Does the power at your house keep cutting out? If you find yourself taking frequent trips to your breaker panel to reset your circuit breaker, it may feel like you’ll never get to the bottom of the problem.
Many electrical systems experience the same three problems that can cause a tripped circuit breaker. In this blog, we’ll discuss these three common causes to help you finally answer why the circuit breaker keeps tripping.
Why Do Circuit Breakers Trip?
Before diving into what causes circuit breakers to trip, it’s essential to understand why. Your home’s circuit breaker is a safety mechanism that shuts off the flow of electricity at individual circuits whenever it detects a fault. When your circuit breaker trips, you’ll need to locate your electrical panel or fuse box to reset the breaker.
While a tripped breaker can feel inconvenient, it’s worth noting that your circuit breaker protects your electrical circuits—and, essentially, your home. Without circuit breakers or fuses, our homes would be more susceptible to electrical fires and other potentially harmful accidents.
Let’s dive into common reasons that could explain why your circuit breaker is tripping frequently.
- Circuit Overload
The most common reason for a frequently-tripping circuit breaker is a circuit overload. An overloaded circuit occurs when an electrical wire or circuit receives more electrical current (or amperage) than it can withstand. A circuit overload can also happen due to loose connections or corroded wires.
Testing For Circuit Overload
It can take trial and error to know if you have an overloaded circuit. When your circuit trips, unplug and turn off the switches to all appliances or devices in the area where the circuit tripped. After resetting the breaker, plug the devices back in one at a time and turn on the switches. An overloaded circuit is likely to blame if the breaker trips before you plug in all your devices. You may want to try replugging your devices in a different order to know what caused the overload.
- Short Circuit
If you checked for an overloaded circuit, you might still be asking in frustration why the circuit breaker keeps tripping. If so, a short circuit could be to blame.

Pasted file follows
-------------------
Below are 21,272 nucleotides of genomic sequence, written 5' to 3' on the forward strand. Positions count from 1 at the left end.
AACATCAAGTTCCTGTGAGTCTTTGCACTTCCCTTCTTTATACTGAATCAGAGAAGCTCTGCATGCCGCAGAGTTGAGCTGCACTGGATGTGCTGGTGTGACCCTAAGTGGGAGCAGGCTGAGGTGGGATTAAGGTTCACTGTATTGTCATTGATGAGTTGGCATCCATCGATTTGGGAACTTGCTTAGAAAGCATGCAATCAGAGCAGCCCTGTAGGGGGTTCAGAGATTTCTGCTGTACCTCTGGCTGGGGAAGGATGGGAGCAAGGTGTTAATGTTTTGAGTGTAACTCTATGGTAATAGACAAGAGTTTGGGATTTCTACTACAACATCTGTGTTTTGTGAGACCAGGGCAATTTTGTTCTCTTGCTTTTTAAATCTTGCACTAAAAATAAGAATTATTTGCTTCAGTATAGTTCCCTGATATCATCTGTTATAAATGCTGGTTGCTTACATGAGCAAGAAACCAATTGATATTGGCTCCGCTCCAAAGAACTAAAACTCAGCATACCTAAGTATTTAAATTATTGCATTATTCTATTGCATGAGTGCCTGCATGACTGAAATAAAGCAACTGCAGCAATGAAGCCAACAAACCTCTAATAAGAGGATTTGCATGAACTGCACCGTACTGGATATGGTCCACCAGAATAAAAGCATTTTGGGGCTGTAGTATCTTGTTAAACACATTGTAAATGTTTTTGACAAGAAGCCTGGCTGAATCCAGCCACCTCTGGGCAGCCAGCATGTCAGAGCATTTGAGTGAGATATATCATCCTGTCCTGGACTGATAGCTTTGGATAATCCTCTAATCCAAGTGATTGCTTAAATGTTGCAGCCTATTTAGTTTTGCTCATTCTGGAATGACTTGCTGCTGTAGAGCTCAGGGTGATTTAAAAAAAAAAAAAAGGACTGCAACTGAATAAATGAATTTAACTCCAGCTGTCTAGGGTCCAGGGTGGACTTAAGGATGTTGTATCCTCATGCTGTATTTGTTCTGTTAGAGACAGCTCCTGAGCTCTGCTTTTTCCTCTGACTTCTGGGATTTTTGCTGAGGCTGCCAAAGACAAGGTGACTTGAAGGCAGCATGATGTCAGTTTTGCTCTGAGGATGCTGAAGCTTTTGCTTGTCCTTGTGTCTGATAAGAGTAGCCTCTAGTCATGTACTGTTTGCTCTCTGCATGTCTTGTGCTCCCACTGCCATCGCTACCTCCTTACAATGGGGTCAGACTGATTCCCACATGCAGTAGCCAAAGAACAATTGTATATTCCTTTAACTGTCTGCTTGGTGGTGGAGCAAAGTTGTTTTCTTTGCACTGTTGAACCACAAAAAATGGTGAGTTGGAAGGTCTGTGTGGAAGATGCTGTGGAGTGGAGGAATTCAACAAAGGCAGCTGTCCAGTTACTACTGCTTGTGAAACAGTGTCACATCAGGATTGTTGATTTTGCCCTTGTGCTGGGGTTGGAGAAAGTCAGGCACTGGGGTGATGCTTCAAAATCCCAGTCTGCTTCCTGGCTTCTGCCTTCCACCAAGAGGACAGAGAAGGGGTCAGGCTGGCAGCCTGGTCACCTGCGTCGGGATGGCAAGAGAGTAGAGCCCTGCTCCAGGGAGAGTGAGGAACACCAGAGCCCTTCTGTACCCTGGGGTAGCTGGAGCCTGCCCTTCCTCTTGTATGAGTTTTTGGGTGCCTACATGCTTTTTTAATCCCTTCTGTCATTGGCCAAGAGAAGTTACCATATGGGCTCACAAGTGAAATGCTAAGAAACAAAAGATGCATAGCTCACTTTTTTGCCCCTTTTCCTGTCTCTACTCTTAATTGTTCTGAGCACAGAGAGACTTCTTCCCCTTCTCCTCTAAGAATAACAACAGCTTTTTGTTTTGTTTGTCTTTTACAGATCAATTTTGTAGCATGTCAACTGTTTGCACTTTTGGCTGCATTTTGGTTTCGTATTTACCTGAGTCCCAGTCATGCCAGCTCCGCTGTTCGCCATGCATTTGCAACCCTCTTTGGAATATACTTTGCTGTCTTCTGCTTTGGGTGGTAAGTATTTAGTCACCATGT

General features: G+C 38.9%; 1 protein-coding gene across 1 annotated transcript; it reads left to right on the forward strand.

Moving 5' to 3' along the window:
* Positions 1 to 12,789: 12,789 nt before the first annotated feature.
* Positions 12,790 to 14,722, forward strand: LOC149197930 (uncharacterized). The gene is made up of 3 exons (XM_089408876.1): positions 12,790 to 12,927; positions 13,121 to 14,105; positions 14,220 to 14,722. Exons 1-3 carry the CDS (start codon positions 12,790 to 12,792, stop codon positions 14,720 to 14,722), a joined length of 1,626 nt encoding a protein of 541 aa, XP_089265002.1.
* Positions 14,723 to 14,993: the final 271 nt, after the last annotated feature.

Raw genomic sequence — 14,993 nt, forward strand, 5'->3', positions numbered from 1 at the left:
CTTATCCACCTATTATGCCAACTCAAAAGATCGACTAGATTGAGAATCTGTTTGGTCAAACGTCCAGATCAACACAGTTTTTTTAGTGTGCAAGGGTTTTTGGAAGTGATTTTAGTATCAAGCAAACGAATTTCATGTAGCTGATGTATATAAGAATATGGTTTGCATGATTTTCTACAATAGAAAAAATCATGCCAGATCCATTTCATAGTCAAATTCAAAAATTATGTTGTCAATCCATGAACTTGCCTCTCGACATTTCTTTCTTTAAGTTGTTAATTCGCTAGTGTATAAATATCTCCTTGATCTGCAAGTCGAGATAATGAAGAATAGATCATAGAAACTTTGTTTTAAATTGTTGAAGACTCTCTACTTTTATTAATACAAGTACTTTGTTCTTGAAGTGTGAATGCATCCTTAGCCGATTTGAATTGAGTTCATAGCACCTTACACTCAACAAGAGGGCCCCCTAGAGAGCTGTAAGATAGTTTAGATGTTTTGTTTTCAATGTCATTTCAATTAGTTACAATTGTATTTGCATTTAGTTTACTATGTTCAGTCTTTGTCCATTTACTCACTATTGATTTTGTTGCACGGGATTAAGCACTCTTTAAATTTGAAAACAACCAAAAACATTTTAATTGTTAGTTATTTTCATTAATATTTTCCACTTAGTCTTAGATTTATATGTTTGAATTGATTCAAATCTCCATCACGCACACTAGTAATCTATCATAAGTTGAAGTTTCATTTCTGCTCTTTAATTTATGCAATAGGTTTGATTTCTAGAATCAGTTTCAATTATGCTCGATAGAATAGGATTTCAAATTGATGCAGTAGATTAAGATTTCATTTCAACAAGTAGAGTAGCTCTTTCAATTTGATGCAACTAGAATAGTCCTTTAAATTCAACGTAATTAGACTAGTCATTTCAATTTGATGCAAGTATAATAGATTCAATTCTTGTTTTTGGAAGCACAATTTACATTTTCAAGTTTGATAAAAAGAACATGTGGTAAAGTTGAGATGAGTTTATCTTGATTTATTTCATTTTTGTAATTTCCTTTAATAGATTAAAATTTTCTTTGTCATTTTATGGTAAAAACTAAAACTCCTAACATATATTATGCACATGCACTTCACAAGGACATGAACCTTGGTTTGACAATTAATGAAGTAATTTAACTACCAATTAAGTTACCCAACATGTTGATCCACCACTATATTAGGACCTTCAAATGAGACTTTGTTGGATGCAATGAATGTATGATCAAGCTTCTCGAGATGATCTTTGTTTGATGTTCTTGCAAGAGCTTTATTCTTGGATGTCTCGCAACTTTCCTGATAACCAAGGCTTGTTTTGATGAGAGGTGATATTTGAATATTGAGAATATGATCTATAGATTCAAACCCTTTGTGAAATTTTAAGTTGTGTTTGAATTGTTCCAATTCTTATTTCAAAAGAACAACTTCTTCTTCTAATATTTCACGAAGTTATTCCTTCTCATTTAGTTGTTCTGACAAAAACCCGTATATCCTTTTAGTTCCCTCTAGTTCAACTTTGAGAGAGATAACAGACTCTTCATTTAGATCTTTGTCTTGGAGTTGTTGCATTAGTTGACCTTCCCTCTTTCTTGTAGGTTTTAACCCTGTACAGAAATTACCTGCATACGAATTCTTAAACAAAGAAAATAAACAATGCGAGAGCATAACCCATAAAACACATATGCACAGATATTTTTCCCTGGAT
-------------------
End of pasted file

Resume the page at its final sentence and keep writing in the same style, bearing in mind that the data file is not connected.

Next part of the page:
Short circuits occur when active electrical wires touch neutral wires. When an electrical short happens, a large amount of electricity surges through the wires, causing your circuit breaker to trip. Active and neutral wires can touch if the wires are damaged or loose.
How do you test for a short circuit? Unplug all of the appliances and devices in the affected area. If your circuit trips after plugging in a certain appliance, there may be a short in its wiring. Steer clear from that specific appliance until it has been repaired or replaced, as short circuits can lead to electrical shock.
- Ground Fault
If you’re still wondering why your circuit breaker is tripping frequently, the problem may be a ground fault. A ground fault can occur when active or hot wires touch ground wires, a rounded portion of the junction box, or a grounded part of a specific appliance. Ground faults can also occur if water from a leak or pipe winds up in a switch box or one of your outlets. When a ground fault happens, there is a surge in electricity—and, of course, your circuit breaker will trip.
Ground faults used to be a significant cause of electrocution. However, ground fault circuit interrupters (or GFCIs) have fortunately helped prevent this problem from occurring. In the event of a ground fault, a GFCI will immediately shut off your electrical power.
Call in Professional Assistance
After troubleshooting, you may still be asking, “Why does my circuit breaker keep tripping?” If this is the case, it’s time to give the experts at Staley Electric a call. Whether you have a broken circuit breaker or are experiencing a short circuit, overloaded circuit, or ground fault, we’re here to help. We’ll get your frequently-tripping circuit breaker back to normal operation in no time.